We’re hearing from a lot of different groups lately about what’s wrong with health care and how to fix it. But what do patients think? To find out, we asked Massachusetts residents who said they had a serious illness, medical condition, injury or disability requiring a lot of medical care, or spent at least one night in the hospital within the last year.
Our poll, Sick in Massachusetts, finds that 48 percent those who responded said they are very satisfied with their health care. (Click through the charts below for some of the poll’s other findings on quality. The poll was conducted in partnership with the Harvard School of Public Health, the Blue Cross Blue Shield of Massachusetts Foundation and WBUR.)
BOSTON — Given the state’s reputation for having high-quality medical care, it’s not surprising that 48 percent of those who responded to our recent health care poll said they are very satisfied with their health care. Among them is 71-year-old Bill Moreau, of Westborough, who has a litany of health issues.
“I had a spot on my lung that turned into cancer, then I had chemo and radiation and that killed half my heart so I had a quadruple bypass surgery,” Moreau said. “I have diabetes and hypertension — I know there’s probably something I’m missing. If I haven’t had it, it’s coming.”
Moreau didn’t think he would be still be alive today. Three years ago, he returned to his native Massachusetts from Florida, where the doctors were not optimistic.
“They told me, ‘Make arrangements, we can’t do anything more for you,’ ” Moreau said. “So I came up here to die. I didn’t come for treatment. I came up to die. The doctors started checking me. They didn’t say there’s nothing left for us to do.”
Although many of those in our survey expressed opinions similar to Moreau’s, about four in 10 sick adults said there is a serious problem with health care quality. One in seven sick adults said they were actually given the wrong diagnosis or treatment. Forty-nine-year-old Deborah Chamberlain is one of them.
“It really was hell,” Chamberlain said. “I lost a lot of weight. I lost a lot of strength.”
After Chamberlain was prescribed an antibiotic before a root canal, she went on a three-week odyssey that shows that even a savvy patient can get into trouble.
Chamberlain knew that the antibiotic carried a risk of infection and she warned her providers, but still she was misdiagnosed and almost put herself in danger.
“I was in the hospital for four days and I felt horrible,” she said. “I was on pain medication, but they had to take me off that because narcotic pain meds slow down your bowel. If I had taken anything to slow down my diarrhea, the toxins build in your system and that causes kidney failure and death.”
This was the more surprising finding of the poll — that most patients warned their doctors before something went wrong. If there were three words to express most patients’ complaints, they would be: lack of communication. Many patients said doctors did not share test results, or did not spend enough time with them.
After Jean Wheaton-Doyon went in for surgery for gastro-reflux disease, she was having pain. After six weeks of weekly checkups, which involved a chest X-ray each time, she was still concerned, but her doctor told her to wait. Not only did her pain not go away, the evening after one of her checkups, her husband called an ambulance.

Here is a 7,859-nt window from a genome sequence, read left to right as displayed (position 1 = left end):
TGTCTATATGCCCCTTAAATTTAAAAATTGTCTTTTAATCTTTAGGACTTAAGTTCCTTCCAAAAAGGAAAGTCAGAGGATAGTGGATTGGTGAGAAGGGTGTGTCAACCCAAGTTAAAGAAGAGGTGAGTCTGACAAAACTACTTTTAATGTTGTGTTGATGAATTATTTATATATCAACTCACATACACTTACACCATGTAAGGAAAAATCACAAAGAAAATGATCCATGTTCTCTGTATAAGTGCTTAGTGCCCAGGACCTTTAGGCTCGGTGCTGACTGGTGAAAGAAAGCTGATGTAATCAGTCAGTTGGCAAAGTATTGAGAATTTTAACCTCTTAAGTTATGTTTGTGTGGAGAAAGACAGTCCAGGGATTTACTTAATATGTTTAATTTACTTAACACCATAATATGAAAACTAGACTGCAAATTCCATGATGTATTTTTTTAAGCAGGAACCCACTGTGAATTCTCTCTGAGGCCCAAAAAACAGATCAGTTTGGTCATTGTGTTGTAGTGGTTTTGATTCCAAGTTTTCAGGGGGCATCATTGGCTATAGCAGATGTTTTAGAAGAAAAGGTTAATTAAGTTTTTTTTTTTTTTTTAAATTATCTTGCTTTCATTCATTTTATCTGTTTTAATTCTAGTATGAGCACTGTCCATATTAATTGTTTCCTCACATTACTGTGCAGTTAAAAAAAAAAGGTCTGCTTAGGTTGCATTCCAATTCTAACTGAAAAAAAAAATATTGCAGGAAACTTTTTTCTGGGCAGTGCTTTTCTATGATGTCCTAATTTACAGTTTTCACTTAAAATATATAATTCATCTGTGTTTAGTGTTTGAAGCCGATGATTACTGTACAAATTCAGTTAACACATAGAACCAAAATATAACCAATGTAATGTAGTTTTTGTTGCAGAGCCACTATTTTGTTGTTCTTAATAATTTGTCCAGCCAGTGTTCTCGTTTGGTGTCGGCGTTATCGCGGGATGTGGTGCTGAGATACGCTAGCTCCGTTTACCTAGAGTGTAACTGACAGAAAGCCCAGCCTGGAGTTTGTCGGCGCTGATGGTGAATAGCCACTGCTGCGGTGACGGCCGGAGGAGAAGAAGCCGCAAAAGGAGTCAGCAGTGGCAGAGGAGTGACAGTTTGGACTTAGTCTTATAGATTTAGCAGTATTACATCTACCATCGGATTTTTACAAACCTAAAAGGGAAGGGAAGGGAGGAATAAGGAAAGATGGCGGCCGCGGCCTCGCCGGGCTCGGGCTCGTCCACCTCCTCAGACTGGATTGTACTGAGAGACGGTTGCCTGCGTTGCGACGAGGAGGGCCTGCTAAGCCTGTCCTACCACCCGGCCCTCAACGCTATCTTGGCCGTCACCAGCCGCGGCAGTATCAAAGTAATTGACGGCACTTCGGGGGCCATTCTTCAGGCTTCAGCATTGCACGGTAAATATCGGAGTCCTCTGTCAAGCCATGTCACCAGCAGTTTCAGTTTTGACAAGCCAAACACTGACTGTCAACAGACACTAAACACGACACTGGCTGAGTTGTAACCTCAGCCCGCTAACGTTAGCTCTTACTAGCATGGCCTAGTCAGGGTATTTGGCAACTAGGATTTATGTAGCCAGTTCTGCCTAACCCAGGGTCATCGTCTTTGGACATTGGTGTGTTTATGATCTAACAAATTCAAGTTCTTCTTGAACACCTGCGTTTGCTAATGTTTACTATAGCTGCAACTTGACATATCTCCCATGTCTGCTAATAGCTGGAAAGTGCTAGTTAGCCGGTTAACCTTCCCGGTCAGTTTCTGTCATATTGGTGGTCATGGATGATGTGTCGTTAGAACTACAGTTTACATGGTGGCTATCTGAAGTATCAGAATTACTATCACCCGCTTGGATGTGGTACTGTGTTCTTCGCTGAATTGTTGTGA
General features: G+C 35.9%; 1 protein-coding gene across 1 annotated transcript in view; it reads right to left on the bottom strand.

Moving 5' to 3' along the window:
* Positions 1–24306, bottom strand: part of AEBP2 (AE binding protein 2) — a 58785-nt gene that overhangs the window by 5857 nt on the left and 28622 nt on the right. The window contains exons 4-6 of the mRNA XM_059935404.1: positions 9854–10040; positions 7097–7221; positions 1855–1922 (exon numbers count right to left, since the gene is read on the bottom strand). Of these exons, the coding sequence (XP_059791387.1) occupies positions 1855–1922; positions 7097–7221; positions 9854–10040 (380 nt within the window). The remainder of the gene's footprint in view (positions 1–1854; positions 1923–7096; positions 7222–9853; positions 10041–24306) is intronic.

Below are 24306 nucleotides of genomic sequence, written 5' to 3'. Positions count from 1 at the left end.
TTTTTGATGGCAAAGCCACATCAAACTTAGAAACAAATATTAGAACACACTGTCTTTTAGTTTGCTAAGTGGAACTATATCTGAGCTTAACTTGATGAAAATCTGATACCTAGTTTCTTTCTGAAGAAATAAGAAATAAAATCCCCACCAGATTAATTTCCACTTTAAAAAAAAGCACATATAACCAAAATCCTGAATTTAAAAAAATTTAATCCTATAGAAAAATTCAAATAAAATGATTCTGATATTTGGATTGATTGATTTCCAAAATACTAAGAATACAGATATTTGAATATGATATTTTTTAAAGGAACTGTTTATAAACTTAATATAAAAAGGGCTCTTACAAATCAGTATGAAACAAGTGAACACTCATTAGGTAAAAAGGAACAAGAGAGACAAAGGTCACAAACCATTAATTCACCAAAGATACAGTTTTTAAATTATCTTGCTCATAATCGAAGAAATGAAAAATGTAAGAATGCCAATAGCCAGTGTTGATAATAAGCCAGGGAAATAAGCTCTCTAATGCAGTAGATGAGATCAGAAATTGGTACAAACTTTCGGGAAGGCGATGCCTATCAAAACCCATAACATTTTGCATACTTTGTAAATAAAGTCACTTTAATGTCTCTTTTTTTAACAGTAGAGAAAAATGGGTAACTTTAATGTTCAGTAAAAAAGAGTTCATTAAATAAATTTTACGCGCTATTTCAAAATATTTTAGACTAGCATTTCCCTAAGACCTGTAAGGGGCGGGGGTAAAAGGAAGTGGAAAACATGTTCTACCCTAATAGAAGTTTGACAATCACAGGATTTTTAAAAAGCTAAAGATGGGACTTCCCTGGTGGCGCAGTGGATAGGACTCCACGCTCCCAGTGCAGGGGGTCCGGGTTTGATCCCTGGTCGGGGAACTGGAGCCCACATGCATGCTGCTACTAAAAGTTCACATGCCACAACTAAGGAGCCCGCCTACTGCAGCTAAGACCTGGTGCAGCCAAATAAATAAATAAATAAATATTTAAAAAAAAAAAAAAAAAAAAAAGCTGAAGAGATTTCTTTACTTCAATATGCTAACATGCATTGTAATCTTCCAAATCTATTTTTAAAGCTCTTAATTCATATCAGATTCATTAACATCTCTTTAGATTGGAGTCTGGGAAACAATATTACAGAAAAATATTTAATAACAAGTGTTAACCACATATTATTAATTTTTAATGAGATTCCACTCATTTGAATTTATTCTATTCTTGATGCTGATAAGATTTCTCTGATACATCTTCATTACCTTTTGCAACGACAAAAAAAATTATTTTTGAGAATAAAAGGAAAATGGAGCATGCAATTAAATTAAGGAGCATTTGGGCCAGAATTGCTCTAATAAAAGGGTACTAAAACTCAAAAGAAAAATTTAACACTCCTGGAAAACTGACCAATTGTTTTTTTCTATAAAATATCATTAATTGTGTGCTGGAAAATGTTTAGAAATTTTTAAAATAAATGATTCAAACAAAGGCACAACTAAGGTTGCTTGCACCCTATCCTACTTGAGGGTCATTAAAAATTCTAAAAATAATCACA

“I passed out,” Wheaton-Doyon said. “I was dripping wet and alone, nobody home. I could not move, couldn’t help myself. My husband found me about an hour and a half later, I ended up in the ER. After all-night testing, they discovered I had a pericardial effusion — that’s when the sack around your heart fills with fluid.”
Wheaton-Doyon said her ordeal could have been prevented if her doctor had physically examined her that day.
“If he had just listened to me with that stethoscope that morning, he would have heard a rub and I wouldn’t have had to have the fluid drained, I never would have been dying alone,” Wheaton-Doyon said.
Forty-eight percent of those surveyed said doctors or nurses not spending enough time with patients is a major problem in Massachusetts. But even satisfied patients admit that all care is not equal.
“My concern is for those who do not have private insurance,” said Sharon Cody Turcott, a nurse educator at Lawrence Memorial Hospital. “I can’t imagine how they would get through something like this.”
Cody Turcott survived three unrelated cancers, and her chemo medication costs $4,000 a month. She has nothing but good things to say about her insurer and her care, but she also sees firsthand that it’s not the same for all patients.
“I do believe I have been fortunate, just because I work for a health care institution,” Cody Turcott said. “I have better access because I’m here at a hospital. I feel that I have an advantage over those who do not have private insurance.”
The Blue Cross Blue Shield of Massachusetts Foundation, the Harvard School of Public Health (HSPH) and WBUR worked in partnership to produce Sick in Massachusetts. The foundation commissioned and funded the HSPH poll. An independent research firm, SSRS, conducted the telephone interviews and provided WBUR with the names of poll participants. WBUR met with the partners to review the poll questions and analyze the results. WBUR shared story scripts with HSPH’s Robert Blendon for fact-checking purposes. WBUR, using internal editing procedures, decided how to frame and expand on issues raised by the results.